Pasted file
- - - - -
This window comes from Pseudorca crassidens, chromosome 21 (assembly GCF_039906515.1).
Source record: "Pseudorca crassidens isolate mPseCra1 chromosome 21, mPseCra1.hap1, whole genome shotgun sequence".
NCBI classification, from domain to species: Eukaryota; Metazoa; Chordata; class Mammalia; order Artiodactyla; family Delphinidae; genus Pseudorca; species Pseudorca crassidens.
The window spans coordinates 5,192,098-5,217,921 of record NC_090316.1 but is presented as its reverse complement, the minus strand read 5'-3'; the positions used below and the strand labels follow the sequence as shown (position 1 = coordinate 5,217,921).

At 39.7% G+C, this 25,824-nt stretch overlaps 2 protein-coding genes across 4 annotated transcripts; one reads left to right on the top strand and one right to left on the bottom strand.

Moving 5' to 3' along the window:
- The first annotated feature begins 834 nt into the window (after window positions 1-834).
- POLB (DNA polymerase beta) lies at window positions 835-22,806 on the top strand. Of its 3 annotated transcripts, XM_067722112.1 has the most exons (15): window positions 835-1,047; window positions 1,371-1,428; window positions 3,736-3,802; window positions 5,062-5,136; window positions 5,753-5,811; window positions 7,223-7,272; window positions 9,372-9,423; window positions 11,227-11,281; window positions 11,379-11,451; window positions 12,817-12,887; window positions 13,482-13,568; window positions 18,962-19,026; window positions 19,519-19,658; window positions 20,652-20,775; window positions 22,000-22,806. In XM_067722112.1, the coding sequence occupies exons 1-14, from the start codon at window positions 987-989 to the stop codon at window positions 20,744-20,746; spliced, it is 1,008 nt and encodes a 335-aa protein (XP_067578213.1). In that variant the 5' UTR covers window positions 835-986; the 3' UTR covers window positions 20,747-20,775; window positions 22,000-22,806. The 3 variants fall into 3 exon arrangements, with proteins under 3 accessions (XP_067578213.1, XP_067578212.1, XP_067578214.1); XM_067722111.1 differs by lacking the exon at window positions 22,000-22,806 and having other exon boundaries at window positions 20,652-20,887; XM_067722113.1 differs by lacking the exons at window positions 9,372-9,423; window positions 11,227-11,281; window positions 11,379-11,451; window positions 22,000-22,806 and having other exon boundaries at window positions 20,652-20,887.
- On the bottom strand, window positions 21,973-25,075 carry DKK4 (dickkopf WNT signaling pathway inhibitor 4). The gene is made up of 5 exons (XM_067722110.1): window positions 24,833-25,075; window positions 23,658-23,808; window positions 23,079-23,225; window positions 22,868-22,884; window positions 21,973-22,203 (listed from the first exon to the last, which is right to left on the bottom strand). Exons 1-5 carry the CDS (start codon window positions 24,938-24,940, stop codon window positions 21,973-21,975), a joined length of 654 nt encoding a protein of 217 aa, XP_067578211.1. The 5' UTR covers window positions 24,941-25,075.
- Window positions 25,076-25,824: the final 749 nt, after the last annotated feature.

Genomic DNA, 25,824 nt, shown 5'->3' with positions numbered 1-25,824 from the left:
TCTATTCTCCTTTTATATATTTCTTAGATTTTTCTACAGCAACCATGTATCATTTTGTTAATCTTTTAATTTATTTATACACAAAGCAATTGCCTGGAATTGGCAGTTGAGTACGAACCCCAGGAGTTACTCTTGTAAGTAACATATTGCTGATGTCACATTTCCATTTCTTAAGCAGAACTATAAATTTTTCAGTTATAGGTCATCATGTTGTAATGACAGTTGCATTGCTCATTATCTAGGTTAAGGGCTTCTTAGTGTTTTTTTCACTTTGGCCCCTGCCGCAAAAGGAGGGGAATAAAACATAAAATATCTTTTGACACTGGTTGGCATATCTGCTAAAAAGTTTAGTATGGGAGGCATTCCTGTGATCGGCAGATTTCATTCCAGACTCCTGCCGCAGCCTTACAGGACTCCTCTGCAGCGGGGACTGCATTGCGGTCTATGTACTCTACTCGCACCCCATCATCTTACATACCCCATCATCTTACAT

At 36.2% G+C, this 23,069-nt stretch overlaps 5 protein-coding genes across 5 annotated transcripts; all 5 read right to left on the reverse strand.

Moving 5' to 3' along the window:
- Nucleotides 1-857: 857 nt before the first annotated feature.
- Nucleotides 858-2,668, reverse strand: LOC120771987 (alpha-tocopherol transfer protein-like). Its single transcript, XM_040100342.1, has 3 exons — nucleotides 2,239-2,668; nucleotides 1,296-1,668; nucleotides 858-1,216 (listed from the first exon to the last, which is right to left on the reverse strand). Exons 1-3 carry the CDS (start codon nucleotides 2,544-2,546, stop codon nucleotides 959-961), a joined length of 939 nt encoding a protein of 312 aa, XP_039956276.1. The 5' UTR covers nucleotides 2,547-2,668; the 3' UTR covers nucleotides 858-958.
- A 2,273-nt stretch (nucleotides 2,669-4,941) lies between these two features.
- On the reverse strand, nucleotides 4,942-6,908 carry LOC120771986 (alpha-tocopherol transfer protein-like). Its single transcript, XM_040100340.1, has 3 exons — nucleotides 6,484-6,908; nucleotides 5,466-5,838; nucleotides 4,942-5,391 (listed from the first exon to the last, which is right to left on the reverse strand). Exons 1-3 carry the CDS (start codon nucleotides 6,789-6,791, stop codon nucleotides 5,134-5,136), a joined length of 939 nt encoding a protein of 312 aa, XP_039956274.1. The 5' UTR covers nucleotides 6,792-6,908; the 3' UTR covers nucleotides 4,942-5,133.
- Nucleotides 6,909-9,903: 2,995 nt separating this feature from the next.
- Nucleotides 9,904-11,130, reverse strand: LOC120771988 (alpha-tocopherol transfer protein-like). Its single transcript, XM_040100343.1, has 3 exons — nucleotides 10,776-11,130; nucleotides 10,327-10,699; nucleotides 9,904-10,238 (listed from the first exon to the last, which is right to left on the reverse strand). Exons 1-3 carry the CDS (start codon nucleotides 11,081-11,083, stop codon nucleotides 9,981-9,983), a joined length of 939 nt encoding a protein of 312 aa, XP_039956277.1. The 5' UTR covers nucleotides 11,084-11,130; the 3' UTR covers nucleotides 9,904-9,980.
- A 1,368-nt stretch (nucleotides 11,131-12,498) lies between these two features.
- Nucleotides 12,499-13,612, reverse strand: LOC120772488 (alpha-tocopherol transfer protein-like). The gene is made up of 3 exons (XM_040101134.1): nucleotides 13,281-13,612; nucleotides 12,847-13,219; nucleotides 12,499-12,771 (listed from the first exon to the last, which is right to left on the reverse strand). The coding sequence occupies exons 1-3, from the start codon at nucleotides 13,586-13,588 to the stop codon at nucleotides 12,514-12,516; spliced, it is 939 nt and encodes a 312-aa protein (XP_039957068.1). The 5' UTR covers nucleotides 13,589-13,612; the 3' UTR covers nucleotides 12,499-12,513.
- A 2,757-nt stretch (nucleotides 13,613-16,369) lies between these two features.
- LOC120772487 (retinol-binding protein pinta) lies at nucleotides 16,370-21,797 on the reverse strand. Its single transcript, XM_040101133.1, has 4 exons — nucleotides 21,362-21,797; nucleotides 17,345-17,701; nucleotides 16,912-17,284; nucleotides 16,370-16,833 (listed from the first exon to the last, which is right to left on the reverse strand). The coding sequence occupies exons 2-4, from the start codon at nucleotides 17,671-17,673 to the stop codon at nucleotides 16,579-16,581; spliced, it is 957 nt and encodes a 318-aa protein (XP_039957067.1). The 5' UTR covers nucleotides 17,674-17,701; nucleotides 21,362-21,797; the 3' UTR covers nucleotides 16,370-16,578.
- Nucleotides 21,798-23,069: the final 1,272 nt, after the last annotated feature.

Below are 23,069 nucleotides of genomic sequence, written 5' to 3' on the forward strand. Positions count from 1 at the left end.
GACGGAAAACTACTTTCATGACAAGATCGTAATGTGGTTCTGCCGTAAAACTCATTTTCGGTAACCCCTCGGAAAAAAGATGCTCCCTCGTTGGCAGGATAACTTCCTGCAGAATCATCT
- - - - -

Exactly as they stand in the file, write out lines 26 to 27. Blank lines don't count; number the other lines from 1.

Below are 23,069 nucleotides of genomic sequence, written 5' to 3' on the forward strand. Positions count from 1 at the left end.
GACGGAAAACTACTTTCATGACAAGATCGTAATGTGGTTCTGCCGTAAAACTCATTTTCGGTAACCCCTCGGAAAAAAGATGCTCCCTCGTTGGCAGGATAACTTCCTGCAGAATCATCT